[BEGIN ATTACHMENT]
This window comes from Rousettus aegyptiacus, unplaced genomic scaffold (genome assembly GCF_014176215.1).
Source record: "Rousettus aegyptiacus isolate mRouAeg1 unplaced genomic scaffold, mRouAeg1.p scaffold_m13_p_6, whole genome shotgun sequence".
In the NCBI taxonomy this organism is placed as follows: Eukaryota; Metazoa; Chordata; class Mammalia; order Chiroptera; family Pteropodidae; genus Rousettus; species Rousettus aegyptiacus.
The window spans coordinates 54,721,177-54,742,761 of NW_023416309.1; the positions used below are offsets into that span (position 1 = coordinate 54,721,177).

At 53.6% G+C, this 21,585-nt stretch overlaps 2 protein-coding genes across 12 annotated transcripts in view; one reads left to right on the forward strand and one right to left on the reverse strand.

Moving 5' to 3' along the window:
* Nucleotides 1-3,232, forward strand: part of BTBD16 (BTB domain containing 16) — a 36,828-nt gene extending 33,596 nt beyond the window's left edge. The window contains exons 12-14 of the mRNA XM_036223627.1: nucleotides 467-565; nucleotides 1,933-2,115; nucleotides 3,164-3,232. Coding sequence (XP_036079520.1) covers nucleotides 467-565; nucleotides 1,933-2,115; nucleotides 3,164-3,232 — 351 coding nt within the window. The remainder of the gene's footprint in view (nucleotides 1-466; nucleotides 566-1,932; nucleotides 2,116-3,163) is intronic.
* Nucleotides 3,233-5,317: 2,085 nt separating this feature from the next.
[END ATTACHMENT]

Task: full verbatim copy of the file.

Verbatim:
This window comes from Rousettus aegyptiacus, unplaced genomic scaffold (genome assembly GCF_014176215.1).
Source record: "Rousettus aegyptiacus isolate mRouAeg1 unplaced genomic scaffold, mRouAeg1.p scaffold_m13_p_6, whole genome shotgun sequence".
In the NCBI taxonomy this organism is placed as follows: Eukaryota; Metazoa; Chordata; class Mammalia; order Chiroptera; family Pteropodidae; genus Rousettus; species Rousettus aegyptiacus.
The window spans coordinates 54,721,177-54,742,761 of NW_023416309.1; the positions used below are offsets into that span (position 1 = coordinate 54,721,177).

At 53.6% G+C, this 21,585-nt stretch overlaps 2 protein-coding genes across 12 annotated transcripts in view; one reads left to right on the forward strand and one right to left on the reverse strand.

Moving 5' to 3' along the window:
* Nucleotides 1-3,232, forward strand: part of BTBD16 (BTB domain containing 16) — a 36,828-nt gene extending 33,596 nt beyond the window's left edge. The window contains exons 12-14 of the mRNA XM_036223627.1: nucleotides 467-565; nucleotides 1,933-2,115; nucleotides 3,164-3,232. Coding sequence (XP_036079520.1) covers nucleotides 467-565; nucleotides 1,933-2,115; nucleotides 3,164-3,232 — 351 coding nt within the window. The remainder of the gene's footprint in view (nucleotides 1-466; nucleotides 566-1,932; nucleotides 2,116-3,163) is intronic.
* Nucleotides 3,233-5,317: 2,085 nt separating this feature from the next.